As prescient as a hot button shop, The Grandeur That Was Rome is also proper Avengers stuff – arcane, bonkers, camp, with implausible undercover work and mad hair. Even before the opening credits have flipped into view (and no pre-credits murder this time, thankfully) we’ve been treated to Roman senators, gladiators, toasts uttered in Latin and drunk in wine, plus a vague threat to destroy Western civilisation – just like the Romans, er, didn’t.
After the credits we’re in a different milieu, another dreadful British company captained by a glib posh chap (Ian Shand) which is not doing quite as well as he says, and run by an ineffectual number two (Kenneth Kealing). The plot – and here things do foreshadow future developments – concerns a feed company being used as a front to introduce poisons designed to kill off specific eco-systems (no earthworms equals, down the line, no food) with a view to forcing society to turn on itself in a series of ugly food riots. After which a strong man steps in to clean up, is the big idea.
Financing all this is a retired oligarch (Hugh Burden), who now fancies himself as a modern Caesar and goes by the name of Bruno. His money also finances a modern fascist party, run by aide-de-campe Marcus (John Flint). Dirty money, contaminated food, a spoiled eco-system, the well of political discourse poisoned, populist right wing parties, how very 20-teens. And if you want to see Bruno’s mad scheme – of spreading “the grandeur that was Rome” – as a kind of European Union in utero idea, that’s there for the picking too.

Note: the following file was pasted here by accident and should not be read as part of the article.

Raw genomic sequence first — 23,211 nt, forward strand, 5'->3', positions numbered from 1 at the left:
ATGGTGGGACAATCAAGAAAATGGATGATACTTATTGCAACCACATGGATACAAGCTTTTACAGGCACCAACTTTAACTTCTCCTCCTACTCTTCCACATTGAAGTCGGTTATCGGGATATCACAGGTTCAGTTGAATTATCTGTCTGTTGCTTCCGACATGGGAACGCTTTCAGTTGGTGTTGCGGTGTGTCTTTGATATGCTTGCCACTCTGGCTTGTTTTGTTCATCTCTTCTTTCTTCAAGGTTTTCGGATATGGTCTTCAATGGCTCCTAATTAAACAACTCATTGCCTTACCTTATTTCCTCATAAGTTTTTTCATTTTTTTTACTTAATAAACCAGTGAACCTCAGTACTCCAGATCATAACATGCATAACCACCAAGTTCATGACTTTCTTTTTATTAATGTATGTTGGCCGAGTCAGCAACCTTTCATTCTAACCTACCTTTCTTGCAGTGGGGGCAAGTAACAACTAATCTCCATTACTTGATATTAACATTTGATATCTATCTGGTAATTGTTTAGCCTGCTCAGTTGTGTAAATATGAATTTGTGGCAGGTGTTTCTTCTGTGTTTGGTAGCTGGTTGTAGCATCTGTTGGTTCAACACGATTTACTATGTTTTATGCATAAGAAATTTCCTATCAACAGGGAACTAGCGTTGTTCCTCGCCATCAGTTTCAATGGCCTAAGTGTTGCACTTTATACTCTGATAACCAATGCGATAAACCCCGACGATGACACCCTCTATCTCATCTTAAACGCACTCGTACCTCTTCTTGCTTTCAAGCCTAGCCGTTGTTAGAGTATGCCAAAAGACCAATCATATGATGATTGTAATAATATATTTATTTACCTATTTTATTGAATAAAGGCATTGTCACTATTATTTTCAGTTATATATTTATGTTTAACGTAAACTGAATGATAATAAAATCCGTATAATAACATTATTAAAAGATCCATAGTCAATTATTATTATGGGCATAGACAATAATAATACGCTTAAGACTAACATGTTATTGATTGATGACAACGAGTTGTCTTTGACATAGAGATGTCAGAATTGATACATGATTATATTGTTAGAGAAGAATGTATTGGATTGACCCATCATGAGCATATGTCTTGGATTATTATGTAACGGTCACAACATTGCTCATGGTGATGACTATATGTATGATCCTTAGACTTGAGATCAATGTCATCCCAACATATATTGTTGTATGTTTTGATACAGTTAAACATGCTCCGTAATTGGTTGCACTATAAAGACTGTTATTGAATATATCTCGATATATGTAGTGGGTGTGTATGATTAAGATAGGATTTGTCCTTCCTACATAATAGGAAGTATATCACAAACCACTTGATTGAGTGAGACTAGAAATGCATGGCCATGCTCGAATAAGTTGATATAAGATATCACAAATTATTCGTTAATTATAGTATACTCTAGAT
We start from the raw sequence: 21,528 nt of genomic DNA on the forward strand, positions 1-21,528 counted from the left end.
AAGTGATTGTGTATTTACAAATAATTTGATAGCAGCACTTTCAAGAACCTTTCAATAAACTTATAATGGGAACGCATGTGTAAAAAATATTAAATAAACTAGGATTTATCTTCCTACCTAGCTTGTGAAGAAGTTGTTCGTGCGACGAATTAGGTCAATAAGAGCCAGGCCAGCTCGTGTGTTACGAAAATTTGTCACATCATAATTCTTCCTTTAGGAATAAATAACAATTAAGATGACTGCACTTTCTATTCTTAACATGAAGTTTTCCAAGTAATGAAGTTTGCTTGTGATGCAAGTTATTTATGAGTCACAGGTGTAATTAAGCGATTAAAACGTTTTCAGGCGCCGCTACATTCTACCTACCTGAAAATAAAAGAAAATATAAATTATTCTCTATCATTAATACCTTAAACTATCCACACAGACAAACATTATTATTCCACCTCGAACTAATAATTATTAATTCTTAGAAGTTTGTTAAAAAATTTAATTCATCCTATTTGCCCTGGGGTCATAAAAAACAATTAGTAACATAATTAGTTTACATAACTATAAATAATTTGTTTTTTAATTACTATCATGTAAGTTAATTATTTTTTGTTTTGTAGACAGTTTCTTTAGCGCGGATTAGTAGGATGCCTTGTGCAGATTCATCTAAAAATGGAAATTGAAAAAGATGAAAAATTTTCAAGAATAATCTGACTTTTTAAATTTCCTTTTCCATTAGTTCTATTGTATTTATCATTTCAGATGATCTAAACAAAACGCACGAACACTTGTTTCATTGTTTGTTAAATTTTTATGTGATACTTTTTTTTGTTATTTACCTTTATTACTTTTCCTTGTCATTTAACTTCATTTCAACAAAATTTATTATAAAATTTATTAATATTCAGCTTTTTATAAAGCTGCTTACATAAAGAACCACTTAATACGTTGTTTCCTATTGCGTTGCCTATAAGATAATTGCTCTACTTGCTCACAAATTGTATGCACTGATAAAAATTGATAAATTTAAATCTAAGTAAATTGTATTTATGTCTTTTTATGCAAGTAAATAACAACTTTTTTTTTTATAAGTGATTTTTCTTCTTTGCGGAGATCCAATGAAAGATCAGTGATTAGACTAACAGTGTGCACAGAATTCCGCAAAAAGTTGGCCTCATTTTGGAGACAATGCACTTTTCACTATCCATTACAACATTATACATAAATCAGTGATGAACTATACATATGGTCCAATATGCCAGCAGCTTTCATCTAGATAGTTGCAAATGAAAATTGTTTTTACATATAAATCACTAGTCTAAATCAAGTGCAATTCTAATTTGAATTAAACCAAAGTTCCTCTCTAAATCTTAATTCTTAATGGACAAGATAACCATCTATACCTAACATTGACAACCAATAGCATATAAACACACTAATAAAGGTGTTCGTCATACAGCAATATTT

Having spent time together looking down a microscope while discussing cereal production, ergotism (a disease caused by infected rye), the role of the press in fanning up a scare and so on, in detail modern TV shows would consider excessive, Steed and Gale are soon in their usual undercover poses – she at the feed company from where mad Bruno is hoping to initiate armageddon by means of the botulinus toxin, he inside the cod-Roman fortress itself (though god knows how he got there) flattering the would-be emperor with all manner of camp chat.
There is good and bad in this episode – an entertainingly fruity idea is slightly ham-fistedly brought off, and it’s really not helped by various fluffs by the cast, some of them being better at ad-libbing their way out of trouble than others. Burden and Flint boom away like men who have shouted at the back wall of provincial theatres for too long. And there’s a great giggle to be had when the script calls for an orgy. In the 1960s version of bacchanalia girls are chucked under the chin, a grape is peeled, a goblet quaffed, it’s all very decorous.
The concluding fight – men in togas hitting each other with blunt objects – is refreshingly different, and the episode finishes with a flourish as Gale and Steed trade epithets in Latin.
Vigorous and nutty, though with no real sense of peril, it’s not a bad episode at all.
© Steve Morrissey 2019